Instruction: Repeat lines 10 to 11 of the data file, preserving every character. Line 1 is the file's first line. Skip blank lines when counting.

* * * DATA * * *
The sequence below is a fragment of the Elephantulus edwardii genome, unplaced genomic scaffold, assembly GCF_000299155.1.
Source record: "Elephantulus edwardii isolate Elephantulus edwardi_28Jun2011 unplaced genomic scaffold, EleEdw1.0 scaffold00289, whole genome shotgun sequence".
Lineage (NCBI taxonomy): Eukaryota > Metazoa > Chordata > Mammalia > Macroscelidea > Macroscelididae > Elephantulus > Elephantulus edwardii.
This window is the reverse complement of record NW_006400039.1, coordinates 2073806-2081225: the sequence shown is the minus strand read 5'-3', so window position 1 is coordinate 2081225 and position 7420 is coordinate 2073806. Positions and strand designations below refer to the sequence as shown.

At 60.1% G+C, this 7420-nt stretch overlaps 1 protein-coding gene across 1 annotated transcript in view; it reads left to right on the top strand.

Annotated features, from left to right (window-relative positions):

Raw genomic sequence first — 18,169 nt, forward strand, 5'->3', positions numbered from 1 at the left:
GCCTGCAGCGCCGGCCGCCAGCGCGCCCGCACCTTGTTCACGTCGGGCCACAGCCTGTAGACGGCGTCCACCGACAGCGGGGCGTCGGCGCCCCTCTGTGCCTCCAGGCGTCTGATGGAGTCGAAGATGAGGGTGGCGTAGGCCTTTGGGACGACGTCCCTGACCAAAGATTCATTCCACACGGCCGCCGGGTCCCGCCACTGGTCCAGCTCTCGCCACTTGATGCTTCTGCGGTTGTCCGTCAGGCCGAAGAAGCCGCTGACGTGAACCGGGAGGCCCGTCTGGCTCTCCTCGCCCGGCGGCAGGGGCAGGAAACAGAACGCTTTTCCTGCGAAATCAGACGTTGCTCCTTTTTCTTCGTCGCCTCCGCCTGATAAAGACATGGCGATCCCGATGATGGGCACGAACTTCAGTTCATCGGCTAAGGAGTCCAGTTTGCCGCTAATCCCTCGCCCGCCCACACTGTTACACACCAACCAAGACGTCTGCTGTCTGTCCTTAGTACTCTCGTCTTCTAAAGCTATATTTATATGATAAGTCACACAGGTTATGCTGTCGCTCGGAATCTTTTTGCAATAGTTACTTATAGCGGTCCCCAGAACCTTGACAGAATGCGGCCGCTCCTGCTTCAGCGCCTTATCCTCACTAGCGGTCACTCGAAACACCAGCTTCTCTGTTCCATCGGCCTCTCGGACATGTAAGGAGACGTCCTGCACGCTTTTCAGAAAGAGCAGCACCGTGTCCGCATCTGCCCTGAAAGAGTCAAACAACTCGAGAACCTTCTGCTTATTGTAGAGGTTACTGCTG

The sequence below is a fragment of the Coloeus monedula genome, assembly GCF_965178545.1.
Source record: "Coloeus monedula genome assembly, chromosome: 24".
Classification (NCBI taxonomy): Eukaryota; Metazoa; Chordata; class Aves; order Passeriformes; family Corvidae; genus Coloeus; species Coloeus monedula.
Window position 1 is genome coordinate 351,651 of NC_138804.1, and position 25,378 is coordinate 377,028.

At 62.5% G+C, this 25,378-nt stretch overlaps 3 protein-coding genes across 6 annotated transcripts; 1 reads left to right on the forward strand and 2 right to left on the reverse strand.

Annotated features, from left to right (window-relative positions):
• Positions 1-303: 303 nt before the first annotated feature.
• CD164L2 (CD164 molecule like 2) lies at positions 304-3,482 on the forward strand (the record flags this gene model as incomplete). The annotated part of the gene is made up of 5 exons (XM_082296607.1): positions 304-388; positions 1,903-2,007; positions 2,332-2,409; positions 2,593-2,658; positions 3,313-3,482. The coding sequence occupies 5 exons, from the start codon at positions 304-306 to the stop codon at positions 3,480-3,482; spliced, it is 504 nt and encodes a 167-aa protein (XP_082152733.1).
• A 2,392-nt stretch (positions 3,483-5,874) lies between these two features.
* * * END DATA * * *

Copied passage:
Source record: "Coloeus monedula genome assembly, chromosome: 24".
Classification (NCBI taxonomy): Eukaryota; Metazoa; Chordata; class Aves; order Passeriformes; family Corvidae; genus Coloeus; species Coloeus monedula.